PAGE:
Alan Mattli’s review published on Letterboxd:
Solothurner Filmtage 2024 #2
The approach – having asylum seekers and current and former case workers from Switzerland's State Secretariat for Migration simulate an asylum hearing in all its uncomfortable ruthlessness, with the former telling their actual stories – is fascinating, even if the execution, with its immaculately framed shots, overemphatic bids for caustic irony, and didactic interludes, comes across like gentrified Farocki or Straub-Huillet at times.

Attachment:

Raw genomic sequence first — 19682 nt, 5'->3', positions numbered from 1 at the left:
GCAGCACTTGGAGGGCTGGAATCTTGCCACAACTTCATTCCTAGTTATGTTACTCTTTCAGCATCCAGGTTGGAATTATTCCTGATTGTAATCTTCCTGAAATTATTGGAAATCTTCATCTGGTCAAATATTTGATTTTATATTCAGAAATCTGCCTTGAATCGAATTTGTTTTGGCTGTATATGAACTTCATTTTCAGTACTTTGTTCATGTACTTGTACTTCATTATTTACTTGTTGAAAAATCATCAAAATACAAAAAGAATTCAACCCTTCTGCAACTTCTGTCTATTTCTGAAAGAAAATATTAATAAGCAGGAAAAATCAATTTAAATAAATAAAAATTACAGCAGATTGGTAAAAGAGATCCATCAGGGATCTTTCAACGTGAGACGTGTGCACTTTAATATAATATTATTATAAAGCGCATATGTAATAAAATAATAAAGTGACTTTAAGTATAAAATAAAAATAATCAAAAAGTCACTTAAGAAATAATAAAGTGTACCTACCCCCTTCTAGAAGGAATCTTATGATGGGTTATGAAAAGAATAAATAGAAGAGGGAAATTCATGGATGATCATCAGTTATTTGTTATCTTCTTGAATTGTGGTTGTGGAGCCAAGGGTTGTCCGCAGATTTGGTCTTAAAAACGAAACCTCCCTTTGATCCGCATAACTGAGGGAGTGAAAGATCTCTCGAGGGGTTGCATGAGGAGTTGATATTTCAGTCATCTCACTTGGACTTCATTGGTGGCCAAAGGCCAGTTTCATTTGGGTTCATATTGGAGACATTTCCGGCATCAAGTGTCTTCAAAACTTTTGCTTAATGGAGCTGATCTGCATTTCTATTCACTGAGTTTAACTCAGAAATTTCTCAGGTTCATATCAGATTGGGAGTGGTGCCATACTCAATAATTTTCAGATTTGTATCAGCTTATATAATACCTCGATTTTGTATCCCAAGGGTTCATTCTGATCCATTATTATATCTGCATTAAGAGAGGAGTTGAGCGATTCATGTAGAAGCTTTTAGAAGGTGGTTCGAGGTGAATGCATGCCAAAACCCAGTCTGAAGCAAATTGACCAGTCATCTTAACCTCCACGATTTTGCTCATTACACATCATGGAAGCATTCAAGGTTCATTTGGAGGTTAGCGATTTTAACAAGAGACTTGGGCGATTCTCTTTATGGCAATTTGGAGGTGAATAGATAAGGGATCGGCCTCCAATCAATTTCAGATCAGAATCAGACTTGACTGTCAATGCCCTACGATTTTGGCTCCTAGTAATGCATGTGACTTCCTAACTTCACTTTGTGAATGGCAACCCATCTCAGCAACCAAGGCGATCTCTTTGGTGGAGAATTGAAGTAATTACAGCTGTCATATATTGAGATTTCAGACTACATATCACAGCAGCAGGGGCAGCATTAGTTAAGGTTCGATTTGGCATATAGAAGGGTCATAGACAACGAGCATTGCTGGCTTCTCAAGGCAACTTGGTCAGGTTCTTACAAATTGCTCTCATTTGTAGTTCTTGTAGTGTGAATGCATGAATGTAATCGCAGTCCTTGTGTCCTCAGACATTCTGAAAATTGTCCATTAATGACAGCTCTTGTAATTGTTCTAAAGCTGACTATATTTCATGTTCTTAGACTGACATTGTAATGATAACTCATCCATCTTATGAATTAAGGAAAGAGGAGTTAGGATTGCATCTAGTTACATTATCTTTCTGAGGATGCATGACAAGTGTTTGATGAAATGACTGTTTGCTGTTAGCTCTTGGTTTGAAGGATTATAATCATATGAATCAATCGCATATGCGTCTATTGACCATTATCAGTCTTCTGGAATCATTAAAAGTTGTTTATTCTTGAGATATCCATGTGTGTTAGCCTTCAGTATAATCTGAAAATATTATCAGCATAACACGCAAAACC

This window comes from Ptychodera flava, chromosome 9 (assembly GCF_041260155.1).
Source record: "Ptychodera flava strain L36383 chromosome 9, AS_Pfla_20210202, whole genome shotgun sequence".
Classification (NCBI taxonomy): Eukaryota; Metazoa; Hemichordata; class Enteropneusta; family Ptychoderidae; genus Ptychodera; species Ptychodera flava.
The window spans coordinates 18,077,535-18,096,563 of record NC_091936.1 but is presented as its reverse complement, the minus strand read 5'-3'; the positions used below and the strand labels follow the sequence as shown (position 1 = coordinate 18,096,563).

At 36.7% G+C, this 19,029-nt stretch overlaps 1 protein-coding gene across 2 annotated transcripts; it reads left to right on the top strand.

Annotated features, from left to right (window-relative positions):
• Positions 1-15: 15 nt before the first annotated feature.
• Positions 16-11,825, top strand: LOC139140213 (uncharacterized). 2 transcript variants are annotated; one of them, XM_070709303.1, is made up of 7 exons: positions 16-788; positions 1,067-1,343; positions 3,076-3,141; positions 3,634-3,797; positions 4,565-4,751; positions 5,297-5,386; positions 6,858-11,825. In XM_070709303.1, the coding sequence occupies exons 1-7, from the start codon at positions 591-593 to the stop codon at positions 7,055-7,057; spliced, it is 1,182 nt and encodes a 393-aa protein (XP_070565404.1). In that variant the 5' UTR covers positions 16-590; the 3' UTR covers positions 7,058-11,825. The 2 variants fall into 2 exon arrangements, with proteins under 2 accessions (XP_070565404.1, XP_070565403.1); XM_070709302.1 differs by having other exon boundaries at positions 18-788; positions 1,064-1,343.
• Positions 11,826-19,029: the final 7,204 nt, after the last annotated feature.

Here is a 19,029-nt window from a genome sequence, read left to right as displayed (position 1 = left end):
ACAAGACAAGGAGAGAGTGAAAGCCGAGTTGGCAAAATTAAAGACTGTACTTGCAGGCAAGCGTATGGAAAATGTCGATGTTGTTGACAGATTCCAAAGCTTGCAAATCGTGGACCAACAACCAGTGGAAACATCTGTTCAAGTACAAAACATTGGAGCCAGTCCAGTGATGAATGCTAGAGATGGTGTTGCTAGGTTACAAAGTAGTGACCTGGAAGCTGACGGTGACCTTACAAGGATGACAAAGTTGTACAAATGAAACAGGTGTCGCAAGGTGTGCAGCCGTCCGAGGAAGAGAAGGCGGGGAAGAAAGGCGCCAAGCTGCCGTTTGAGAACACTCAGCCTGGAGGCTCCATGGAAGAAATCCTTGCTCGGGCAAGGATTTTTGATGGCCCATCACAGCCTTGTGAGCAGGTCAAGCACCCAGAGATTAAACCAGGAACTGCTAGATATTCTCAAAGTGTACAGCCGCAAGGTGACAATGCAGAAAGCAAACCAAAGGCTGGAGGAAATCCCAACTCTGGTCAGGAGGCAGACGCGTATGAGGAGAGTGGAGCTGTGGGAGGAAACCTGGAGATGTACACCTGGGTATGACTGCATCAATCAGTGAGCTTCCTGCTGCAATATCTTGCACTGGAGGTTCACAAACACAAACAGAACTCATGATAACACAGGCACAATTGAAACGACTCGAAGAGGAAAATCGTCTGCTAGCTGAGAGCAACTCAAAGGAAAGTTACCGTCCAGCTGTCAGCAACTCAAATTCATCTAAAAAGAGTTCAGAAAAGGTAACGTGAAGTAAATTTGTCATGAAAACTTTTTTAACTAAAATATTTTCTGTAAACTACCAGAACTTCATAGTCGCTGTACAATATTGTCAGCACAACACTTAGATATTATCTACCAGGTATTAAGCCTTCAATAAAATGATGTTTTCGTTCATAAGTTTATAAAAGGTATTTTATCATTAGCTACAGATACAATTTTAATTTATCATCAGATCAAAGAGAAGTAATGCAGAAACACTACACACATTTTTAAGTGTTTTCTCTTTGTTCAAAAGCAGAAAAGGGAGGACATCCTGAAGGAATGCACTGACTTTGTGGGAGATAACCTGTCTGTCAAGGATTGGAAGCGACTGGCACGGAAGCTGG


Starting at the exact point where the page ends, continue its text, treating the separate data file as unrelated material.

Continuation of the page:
Still, at the heart of this, there's the appropriately thorny question of whether there is even a difference between a real hearing and a simulated one, if all the spatial and procedural details as well as the people involved are the same. After all, they both ultimately turn on the asylum seeker reliving and performing genuine traumatic experiences and the case workers trying to dispassionately assess the account's believability. And while Gerig is understandably most interested in how this illustrates the Swiss asylum system's institutionalised cruelty and inhumanity, I think there's also a deeper point to be made here about how immigrants, and asylum seekers in particular, are expected to give narrative form to their life not just in the interrogation room but in their daily life as well.